Magazine article Variety

Woody's 'Bullets' Don't Hit All Their Targets

Magazine article Variety

Woody's 'Bullets' Don't Hit All Their Targets

Article excerpt

Woody's 'Bullets' Don't Hit All Their Targets

Bullets Over Broadway

St. James Theater; 1,629 sets; $147 top.

Playwright: Woody Allen

Starrlng: Brooks Ashmanskas, Zach Braff, Nick Cordero, Marin Mazzie

Everyone hoped "Bullets Over Broadway" would be the show to get those flickering Broadway lights blazing again. In certain wonderful ways - Susan Stroman's happy-tappy dance rhythms, the dazzling design work on everything from proscenium curtain to wigs, and a fabulous chorus line of dancing dolls, molls and gangsters - Woody Allen's showbiz musical is the answer to a Broadway tinhorn's prayer. Surprisingly, though, the book (from Alien's own 1994 screenplay) is feeble on laughs, and certain key performers don't seem comfortable navigating the earthy comic idiom of burlesque. So, let's call it close, but no cigar.

"Bullets" is that rarity, a musical without an original score. But the two dozen vintage songs culled from the Tin Pan Alley archives to fit the 1920s timeframe have been chosen with as much intelligence as affection.

That old Dixieland floor-stomper, "Tiger Rag," opens the show with a joyful blast, as the Atta-Girls, a line of chorines in barely there tiger costumes (by the inimitable William Ivey Long), strut their stuff at Nick's Club. And how sweet it is to hear Nick Valenti, the boss gangster played by Vincent Pastore (Big Pussy of "The Sopranos" fame) croaking Andy Razaf's sexy lyrics to "Gee Baby, Ain't I Good to You" to Olive (Helene Yorke), the chippy gold digger nagging him to make her a Broadway star.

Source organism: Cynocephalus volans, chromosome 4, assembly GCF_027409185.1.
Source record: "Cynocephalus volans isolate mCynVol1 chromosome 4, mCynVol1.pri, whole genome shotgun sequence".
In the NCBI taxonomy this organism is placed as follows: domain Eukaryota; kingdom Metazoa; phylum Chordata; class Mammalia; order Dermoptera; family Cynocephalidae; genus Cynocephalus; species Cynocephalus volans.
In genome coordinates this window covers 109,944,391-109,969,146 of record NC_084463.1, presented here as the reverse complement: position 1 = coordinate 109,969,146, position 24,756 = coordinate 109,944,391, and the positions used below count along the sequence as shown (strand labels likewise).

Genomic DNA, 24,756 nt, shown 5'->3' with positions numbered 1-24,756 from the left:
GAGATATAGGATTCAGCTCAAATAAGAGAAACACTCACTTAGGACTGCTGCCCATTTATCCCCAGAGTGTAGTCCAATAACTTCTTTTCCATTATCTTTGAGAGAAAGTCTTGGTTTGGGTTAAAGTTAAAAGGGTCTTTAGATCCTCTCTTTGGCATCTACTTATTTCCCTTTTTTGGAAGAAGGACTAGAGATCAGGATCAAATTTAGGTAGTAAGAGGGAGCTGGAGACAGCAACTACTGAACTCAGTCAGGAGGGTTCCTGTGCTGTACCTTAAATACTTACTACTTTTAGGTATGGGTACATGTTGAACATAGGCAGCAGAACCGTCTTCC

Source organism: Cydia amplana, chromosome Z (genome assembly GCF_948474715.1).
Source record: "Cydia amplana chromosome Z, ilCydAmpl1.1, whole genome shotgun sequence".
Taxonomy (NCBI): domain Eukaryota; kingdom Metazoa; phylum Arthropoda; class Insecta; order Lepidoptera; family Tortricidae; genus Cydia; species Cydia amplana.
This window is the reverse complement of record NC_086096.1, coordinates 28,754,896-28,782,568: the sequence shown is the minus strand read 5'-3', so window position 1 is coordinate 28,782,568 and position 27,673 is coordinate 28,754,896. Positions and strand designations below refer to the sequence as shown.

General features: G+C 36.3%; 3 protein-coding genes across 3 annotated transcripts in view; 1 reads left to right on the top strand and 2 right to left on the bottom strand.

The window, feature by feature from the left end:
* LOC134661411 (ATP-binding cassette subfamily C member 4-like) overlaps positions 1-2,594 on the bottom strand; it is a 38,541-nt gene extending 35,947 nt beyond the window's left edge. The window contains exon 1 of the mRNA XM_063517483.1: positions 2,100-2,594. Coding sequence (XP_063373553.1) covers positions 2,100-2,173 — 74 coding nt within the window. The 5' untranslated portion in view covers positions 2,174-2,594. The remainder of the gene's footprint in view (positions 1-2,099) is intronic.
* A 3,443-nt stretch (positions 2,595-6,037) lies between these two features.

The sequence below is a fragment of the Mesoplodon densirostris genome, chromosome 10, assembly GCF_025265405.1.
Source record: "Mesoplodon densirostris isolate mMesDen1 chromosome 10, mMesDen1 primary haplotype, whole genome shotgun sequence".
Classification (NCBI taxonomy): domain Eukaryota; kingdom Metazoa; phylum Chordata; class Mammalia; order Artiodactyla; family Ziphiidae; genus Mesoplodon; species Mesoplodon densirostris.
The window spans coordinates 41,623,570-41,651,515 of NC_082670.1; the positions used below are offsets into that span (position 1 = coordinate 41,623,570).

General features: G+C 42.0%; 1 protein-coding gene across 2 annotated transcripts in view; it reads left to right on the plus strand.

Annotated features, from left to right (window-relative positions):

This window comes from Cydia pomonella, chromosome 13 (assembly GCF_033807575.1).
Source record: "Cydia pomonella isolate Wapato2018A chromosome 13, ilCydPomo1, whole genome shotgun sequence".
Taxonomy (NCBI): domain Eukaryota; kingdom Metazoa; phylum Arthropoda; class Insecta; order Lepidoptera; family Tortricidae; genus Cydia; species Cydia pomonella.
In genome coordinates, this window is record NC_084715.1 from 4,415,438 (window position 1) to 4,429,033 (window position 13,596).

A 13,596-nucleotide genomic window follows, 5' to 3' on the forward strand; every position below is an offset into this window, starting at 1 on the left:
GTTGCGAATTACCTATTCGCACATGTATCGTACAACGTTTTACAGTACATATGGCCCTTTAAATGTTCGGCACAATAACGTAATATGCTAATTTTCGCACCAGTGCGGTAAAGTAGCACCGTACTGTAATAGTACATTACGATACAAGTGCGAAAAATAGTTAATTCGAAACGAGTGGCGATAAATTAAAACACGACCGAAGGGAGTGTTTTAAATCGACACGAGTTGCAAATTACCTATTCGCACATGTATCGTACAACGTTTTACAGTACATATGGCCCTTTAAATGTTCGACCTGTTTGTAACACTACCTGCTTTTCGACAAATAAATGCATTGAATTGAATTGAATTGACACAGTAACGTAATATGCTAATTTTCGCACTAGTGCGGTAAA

But, oh, man, we're already running into trouble with Yorke ("Masters of Sex"), who looks like a Kewpie doll (did we mention that William Ivey Long did the costumes?), but whose ear-splitting shrieks and squeals are a dead giveaway that she hasn't a clue about the inherently selfish infantilism that makes girls like Olive so devastatingly sexy to powerful old guys with pots of money.

Another casting miscall surfaces when Nick, looking for a play (like "Macbeth") to buy for Olive, latches onto David Shayne (Zach Braff), a boho playwright who thinks he's written a masterpiece and won't have it ruined by philistines like directors and actors. Braff delivers the narcissism, but his boyish appeal isn't able to translate into charm.

But the face and the voice that should be driving "Bullets" belong to Marin Mazzie as Helen Sinclair, the dramatic actress with the big name who stars in David's show, and cunningly tries to seduce him into expanding her role. …

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